Public health officials are now thinking of how to protect people long-term as countries around the world pass the peaks of their first waves of coronavirus infections. It seems that the only way to do it is through gaining immunity if people can develop antibodies through vaccination or after getting infected and recover from the virus.
It needs enough people to become immune to develop "herd immunity" to protect the entire population. This will even protect those who are not immune because there are so many people that are immune that they prevent the virus to further spread in the community.
Herd immunity would effectively end the COVID-19 pandemic. But the vaccines will take at least 18 months to develop and so its massive distribution will have to wait for the meantime.
Earlier in the pandemic, some countries are planning to allow herd immunity to develop on its own by letting their people get infected. Although recovered patients will develop antibodies, a trail of deaths would also follow which is indeed a dangerous path to take.
Herd immunity, how does it work?
A certain portion of the population has to be immune to the virus to achieve herd immunity which depends on the number of people the average person with the virus can infect. This measurement is called Ro or read as "r-naught."
Ro is not a fixed number since it could decrease depending on the conditions. Specifically, if the people practice social distancing that they are too apart for the virus to spread or the number of the people who are immune increases so that the virus can no longer infect others.
The Ro needs to go below 1 to put the disease in decline until the virus dies out. Higher Ro means that a higher number of people are also needed to be immune to achieve the goal of herd immunity.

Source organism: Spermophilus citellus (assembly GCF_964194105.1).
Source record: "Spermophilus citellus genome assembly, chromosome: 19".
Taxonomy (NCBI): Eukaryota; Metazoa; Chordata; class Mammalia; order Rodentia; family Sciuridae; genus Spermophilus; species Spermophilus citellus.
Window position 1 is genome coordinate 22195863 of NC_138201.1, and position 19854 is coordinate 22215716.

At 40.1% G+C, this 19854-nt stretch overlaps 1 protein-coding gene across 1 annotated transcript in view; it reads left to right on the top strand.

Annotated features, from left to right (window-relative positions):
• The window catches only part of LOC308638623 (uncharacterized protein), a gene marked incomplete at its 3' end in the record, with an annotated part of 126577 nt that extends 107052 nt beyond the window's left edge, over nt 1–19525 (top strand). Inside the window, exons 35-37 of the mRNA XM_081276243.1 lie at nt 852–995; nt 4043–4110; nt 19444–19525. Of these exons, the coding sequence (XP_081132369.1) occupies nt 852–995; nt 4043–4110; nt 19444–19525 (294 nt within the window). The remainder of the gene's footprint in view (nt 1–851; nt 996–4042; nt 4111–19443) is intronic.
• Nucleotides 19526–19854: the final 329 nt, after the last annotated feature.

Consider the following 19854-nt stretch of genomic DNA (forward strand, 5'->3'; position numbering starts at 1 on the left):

But the US is still far from 50% of its population becoming immune and it is hard to know exactly how far the country's immunity has come. Since there are still many people that are not tested because of limited testing, it makes it difficult to estimate the Ro.
Dangers of pursuing pre-vaccine herd immunity
Some governments such as the United Kingdom have considered letting the virus spread through its population at the beginning of the pandemic. They have allowed public gatherings even after reaching 500 confirmed cases.
But they were prevented to continue their strategy as experts have advised that it could kill half a million people in the UK. They then advised residents to work from home and practice social distancing and the Prime Minister has ordered all UK schools to close down.
Similarly, it was also President Trump's plan to develop herd immunity by allowing the virus to spread but was advised by Dr. Anthony Fauci of the National Institute of Allergy and Infectious Disease that doing so could kill many people, reported by the Washington Post.
It is still far too early to think about intentional infection as many people now are getting sick through non-intentional spread that burdens the healthcare community.
Uncertainties on individual immunity
An early research done by Chinese scientists that have not been peer-reviewed said that some recovered COVID-19 patients did not develop coronavirus-neutralizing antibodies unlike those who did. Particularly, there are about 175 participants in the study that did not develop neutralizing proteins that are needed to confirm their immunity from the virus.
Their findings suggest that these patients are still at risk of reinfection. More so, even someone who has the antibodies might not be able to fight off an infection according to the report by Business Insider. Until now, it is still unclear how much antibodies can protect those recovered COVID-19 patients.
Furthermore, reinfection reports around the world are happening which escalates the uncertainty of being immune from the virus. Another reason why pushing for herd immunity without a vaccine is not a wise choice.